Mechanical Engineering


Bachelor of Engineering with Honours
Master of Engineering
Master of Engineering Studies
Doctor of Philosophy


Mechanical engineers design and develop everything that you think of as a machine – from airplanes to wind turbines and dishwashers, and from the macroscopic down to the 'nanoscopic' world. Mechanical engineers are analytical thinkers with a sense of social responsibility that leads them to constantly seek better ways of doing things.

Many mechanical engineers specialise in areas such as materials, dynamics and controls, product design, manufacturing, energy and thermodynamics, and mechanics. Others cross over into other disciplines, working on everything from artificial organs in bioengineering to enhancing the field of nanotechnology.

The mechanical engineer may design a component, a machine, a system or a process, and analyse their design using the principles of motion, energy and force to insure the product functions safely, efficiently, reliably, and can be manufactured economically. Central to a mechanical engineer's role is the design and the use of information technology.


See all Mechanical Engineering courses

100-level courses

The first year of the Bachelor of Engineering with Honours is called the Engineering Intermediate Year. 

Mechanical Engineering - required Intermediate courses

And at least two of:

200-level and beyond

The First and Second Professional Years consist of compulsory courses dealing with the fundamentals of engineering science and design, and include courses on dynamics, mechanics, thermo-fluids, materials, controls and manufacturing. Most courses in Mechanical Engineering consist of lectures supplemented by laboratory classes.

The Third Professional Year has much more flexibility with a variety of electives available to specialise your degree. Students select options in areas which are of particular interest to them. These include energy engineering, biomedical and bioengineering, computer-aided product development, robotics, aerodynamics, advanced materials and acoustics.

Research and Development project

All final-year students must take courses on mechanical system design, industrial management and the Honours Research and Development Project. The project gives students the opportunity to apply their education and learn professional practice in industry-sponsored projects.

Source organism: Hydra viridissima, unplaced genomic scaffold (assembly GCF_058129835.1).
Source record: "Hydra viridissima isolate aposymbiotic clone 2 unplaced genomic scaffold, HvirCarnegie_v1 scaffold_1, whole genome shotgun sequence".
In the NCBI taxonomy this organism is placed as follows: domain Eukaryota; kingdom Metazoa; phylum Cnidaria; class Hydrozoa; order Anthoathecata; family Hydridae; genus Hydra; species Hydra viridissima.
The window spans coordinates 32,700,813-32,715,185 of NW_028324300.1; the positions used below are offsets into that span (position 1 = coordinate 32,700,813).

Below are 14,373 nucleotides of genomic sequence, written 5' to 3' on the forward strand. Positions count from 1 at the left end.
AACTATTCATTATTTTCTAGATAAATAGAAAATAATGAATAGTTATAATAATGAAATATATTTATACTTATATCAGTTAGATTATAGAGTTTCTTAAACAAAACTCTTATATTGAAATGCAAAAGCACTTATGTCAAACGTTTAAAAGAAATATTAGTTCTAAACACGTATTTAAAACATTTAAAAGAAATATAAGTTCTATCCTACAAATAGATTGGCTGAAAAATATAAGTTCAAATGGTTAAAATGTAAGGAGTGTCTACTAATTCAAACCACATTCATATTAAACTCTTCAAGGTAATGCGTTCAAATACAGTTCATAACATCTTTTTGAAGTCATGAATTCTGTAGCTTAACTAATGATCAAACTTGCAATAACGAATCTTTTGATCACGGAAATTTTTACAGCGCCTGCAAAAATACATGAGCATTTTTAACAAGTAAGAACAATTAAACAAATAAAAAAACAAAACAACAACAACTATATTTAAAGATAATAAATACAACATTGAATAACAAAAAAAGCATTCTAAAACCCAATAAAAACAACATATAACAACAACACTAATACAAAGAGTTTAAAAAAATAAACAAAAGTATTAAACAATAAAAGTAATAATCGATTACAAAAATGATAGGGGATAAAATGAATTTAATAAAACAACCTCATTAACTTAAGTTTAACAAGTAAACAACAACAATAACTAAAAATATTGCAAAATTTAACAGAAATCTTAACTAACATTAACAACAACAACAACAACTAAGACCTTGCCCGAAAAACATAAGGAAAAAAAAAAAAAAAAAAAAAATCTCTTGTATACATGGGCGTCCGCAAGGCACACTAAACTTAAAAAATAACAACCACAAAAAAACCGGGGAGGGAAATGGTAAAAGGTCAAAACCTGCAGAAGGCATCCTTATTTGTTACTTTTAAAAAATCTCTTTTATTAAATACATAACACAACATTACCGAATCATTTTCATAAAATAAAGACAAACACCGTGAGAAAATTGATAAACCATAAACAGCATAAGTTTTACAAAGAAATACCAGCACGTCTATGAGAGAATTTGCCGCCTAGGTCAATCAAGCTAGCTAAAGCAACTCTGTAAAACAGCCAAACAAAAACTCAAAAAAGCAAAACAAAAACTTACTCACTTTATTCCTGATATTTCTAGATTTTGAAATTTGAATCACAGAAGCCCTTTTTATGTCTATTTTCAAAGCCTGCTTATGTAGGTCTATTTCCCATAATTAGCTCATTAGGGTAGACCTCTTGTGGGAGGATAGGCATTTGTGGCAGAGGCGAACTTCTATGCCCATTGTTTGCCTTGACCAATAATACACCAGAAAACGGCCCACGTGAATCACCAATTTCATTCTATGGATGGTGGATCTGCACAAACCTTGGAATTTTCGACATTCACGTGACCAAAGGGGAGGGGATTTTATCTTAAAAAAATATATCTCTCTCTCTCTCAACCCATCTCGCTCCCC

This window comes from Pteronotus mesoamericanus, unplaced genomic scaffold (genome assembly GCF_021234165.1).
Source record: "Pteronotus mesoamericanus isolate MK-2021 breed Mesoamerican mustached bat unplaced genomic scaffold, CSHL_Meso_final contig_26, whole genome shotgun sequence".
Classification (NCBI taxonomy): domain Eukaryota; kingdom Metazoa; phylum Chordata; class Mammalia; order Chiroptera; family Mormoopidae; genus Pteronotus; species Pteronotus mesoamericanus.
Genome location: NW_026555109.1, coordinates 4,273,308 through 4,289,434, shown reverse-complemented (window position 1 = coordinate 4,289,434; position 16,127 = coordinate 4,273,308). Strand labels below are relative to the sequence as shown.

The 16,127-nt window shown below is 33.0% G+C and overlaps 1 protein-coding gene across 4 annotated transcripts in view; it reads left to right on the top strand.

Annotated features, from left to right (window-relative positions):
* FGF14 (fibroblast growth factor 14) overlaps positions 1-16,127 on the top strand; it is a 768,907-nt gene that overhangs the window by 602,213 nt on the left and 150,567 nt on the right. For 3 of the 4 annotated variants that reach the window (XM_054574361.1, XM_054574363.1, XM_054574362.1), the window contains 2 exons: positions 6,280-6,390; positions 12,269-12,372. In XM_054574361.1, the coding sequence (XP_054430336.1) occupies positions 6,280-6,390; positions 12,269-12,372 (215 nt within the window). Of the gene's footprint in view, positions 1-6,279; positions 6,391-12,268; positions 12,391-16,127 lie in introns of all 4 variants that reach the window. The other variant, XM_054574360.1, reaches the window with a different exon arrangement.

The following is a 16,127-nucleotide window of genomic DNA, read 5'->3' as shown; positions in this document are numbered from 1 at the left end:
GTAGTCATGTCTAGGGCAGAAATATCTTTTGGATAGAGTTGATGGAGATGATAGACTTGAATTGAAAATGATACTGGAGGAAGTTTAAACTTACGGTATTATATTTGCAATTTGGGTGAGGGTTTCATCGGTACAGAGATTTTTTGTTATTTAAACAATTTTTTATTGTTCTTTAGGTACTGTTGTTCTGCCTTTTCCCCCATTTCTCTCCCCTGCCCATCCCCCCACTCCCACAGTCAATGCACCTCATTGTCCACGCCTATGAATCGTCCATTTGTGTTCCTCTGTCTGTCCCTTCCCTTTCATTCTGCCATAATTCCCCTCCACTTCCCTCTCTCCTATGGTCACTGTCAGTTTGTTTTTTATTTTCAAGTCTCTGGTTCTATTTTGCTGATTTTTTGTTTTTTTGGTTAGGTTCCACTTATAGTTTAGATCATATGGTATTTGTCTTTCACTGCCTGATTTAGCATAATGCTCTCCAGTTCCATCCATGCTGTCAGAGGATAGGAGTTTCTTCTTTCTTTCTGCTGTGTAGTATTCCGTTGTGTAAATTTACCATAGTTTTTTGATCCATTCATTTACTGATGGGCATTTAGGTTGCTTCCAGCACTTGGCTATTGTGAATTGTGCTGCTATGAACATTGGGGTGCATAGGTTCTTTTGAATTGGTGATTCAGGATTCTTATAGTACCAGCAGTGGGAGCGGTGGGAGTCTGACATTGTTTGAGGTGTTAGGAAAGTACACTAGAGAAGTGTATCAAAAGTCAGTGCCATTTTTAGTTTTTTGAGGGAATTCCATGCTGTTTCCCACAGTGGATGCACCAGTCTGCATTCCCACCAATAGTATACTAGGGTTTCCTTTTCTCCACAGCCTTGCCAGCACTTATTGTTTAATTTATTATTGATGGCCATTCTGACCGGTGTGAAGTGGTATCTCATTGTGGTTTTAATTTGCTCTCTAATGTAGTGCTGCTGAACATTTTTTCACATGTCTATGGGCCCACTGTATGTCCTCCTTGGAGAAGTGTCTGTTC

These are conducted within the department under the joint supervision of staff members and an industry sponsor. Most projects are sourced from New Zealand industry; however, some come from large, well-known international firms.

Career opportunities

Mechanical Engineering graduates are well equipped to meet the challenges of a rapidly changing world and are highly valued for their analytical skills. Some of the areas in which mechanical engineers work include:

  • Power generation – fuel cells, wind turbines, engines, generators
  • Transportation – cars, ships, aircraft, trains
  • Medical technology – instruments, implants, artificial limbs
  • Building services – heating, ventilation, air conditioning
  • Manufacturing – machine tools, robots, assembly plants
  • Control systems, communications and electronics.

Most mechanical engineers choose a career in design, production, development, sales, research, management or maintenance.

Many graduates choose to continue their education by pursuing further study options here at UC or elsewhere in New Zealand. Other graduates choose to travel overseas to either gain industry experience or to study for a higher degree in a specialised area before returning to New Zealand.

Find out more about what you can do with a degree in Mechanical Engineering

More information

Department of Mechanical Engineering
University of Canterbury
Private Bag 4800
Christchurch 8140
New Zealand

Phone +64 3 364 2596

George Donald

George Donald

'Mechanical Engineering is definitely the most wide-ranging engineering discipline and the course has prepared me extremely well...'

John evans

John Evans

"I find it rewarding to be contributing to such an important part of New Zealand’s energy needs – both historically and with the new energy developments."